$7.27 million in grants have been awarded to help revitalize rural U.S. communities by restoring and reusing historic buildings

On August 30, 2021, the U.S. National Park Service (NPS) announced $7.27 million in Paul Bruhn Historic Revitalization Grants to 11 recipients in 10 states to support the restoration, reuse and preservation of historic buildings in rural communities across the country.

These grants mark the third year of funding for the program honoring the late Paul Bruhn, executive director of the Preservation Trust of Vermont for nearly 40 years.

State and Tribal Historic Preservation Offices, Certified Local Governments, and nonprofits are eligible to apply for funding to support a subgrant program to fund multiple preservation projects in their rural jurisdictions.

This National Park Service program not only supports historic preservation, but also fosters economic development in rural communities,” said NPS Deputy Director Shawn Benge.

By funding the rehabilitation of historic properties, rural areas across the country will be improved and strengthened,” he added.

This year’s grants will support the rehabilitation of historic properties in rural areas, including programs in local communities led by the Wheeling National Heritage Area Corporation in Wheeling, West Virginia; the city of Jefferson, Missouri; and DeFuniak Springs Landmarks Inc. in Florida.

Michigan provides an example of how the funds are used:

Michigan‘s Governor, Gretchen Whitmer, announced that the Michigan State Historic Preservation Office (SHPO) has been awarded a $750,000 Paul Bruhn Historic Revitalization Grant.

Michigan’s shoreline communities are travel destinations that that serve as economic, social, and cultural hubs and play a vital role in the state’s economy,” said Gov. Whitmer. “This funding will help property owners in these critical communities continue to invest in their historic properties, which contribute to the identity and economic vitality that make our Great Lakes communities such an important part of Michigan’s identity.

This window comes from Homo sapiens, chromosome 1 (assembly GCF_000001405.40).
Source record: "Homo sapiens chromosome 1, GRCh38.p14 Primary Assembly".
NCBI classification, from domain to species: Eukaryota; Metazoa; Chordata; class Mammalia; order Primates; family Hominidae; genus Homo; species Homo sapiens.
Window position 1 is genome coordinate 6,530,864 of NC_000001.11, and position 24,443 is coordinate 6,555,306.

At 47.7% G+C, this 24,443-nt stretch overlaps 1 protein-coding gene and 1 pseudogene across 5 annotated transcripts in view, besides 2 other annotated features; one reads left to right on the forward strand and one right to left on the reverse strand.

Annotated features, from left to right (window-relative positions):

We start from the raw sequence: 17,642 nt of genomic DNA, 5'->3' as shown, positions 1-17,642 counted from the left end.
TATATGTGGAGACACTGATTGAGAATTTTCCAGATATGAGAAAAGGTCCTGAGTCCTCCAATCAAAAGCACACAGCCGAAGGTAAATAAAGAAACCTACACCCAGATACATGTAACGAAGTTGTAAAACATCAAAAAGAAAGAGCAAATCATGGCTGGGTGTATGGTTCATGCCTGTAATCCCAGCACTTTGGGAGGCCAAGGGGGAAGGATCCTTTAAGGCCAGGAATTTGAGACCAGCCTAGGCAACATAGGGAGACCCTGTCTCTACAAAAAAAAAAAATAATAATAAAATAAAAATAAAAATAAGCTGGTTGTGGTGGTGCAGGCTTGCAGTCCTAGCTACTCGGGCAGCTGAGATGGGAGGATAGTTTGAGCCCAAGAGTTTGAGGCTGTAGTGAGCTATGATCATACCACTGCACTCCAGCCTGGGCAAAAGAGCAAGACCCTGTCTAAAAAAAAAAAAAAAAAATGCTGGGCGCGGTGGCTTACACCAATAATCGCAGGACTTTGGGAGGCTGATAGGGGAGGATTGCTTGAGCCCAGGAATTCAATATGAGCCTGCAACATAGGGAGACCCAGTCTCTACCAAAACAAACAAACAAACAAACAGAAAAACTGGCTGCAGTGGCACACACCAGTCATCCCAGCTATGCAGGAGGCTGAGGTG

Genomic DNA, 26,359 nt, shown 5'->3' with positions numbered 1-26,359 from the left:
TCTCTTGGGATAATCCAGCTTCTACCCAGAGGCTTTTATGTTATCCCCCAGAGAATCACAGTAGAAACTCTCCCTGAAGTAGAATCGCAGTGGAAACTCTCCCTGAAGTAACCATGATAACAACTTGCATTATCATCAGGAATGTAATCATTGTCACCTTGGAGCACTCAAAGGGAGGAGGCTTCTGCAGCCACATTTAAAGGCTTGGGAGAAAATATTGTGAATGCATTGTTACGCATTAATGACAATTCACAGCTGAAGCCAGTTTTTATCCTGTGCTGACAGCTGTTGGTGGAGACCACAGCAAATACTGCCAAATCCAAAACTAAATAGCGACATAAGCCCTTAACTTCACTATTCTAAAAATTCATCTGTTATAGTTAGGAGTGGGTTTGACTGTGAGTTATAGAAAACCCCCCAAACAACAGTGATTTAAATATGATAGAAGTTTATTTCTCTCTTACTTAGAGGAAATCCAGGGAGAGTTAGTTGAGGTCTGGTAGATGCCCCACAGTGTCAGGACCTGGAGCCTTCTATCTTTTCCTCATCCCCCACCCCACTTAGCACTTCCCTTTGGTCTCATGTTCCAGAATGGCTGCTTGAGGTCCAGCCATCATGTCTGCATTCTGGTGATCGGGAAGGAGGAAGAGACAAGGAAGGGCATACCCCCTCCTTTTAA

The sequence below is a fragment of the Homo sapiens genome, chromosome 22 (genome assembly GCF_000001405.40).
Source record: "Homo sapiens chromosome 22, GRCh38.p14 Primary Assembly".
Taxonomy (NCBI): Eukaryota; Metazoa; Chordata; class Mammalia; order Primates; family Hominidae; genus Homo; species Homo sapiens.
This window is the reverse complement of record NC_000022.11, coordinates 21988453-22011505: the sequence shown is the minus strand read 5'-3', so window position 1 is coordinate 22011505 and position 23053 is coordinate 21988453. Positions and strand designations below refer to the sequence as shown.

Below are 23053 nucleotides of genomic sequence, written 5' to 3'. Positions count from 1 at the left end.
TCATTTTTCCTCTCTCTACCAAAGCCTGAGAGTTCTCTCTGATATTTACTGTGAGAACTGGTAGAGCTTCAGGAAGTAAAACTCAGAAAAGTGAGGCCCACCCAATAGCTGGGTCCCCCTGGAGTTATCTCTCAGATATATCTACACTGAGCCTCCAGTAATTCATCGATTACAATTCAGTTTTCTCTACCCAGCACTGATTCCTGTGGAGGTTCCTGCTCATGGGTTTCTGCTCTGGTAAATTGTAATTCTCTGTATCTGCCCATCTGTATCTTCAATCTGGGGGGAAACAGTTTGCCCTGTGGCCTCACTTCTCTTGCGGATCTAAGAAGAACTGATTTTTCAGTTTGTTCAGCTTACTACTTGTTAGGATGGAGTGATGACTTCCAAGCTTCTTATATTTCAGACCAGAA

The federal grant will be used to fund the SHPO’s Resilient Lakeshore Heritage Program, aimed at addressing immediate needs in the state’s rural communities along all four Great Lakes coastlines in Michigan and promoting long-term strategies that convey the role of historic preservation in supporting vibrant, culturally-rich places. Through the program, SHPO and its partners at the Michigan Economic Development Corporation (MEDC) will support applicants with rehabilitation projects in communities that participate in SHPO’s Certified Local Government (CLG) program, MEDC’s Michigan Main Street program, or MEDC’s Redevelopment Ready Communities program – three community-focused programs that recognize historic preservation as a meaningful component of economic development and community identity.

Historic downtowns and corridors are a key element in the success of Michigan’s lakeshore communities serving as economic engines, conveying important stories about the development of areas along the Great Lakes, and providing the foundation that draws residents, businesses, and visitors,” said Michigan’s State Historic Preservation Officer Mark A. Rodman. “This program will directly support preservation projects that have an immediate impact and provide the catalyst for long-term preservation strategies that direct the future of these communities.

The SHPO application received bipartisan Congressional support from members including U.S. Senator Debbie Stabenow, U.S. Senator Gary Peters, U.S. Representative Jack Bergman and U.S. Representative Fred Upton.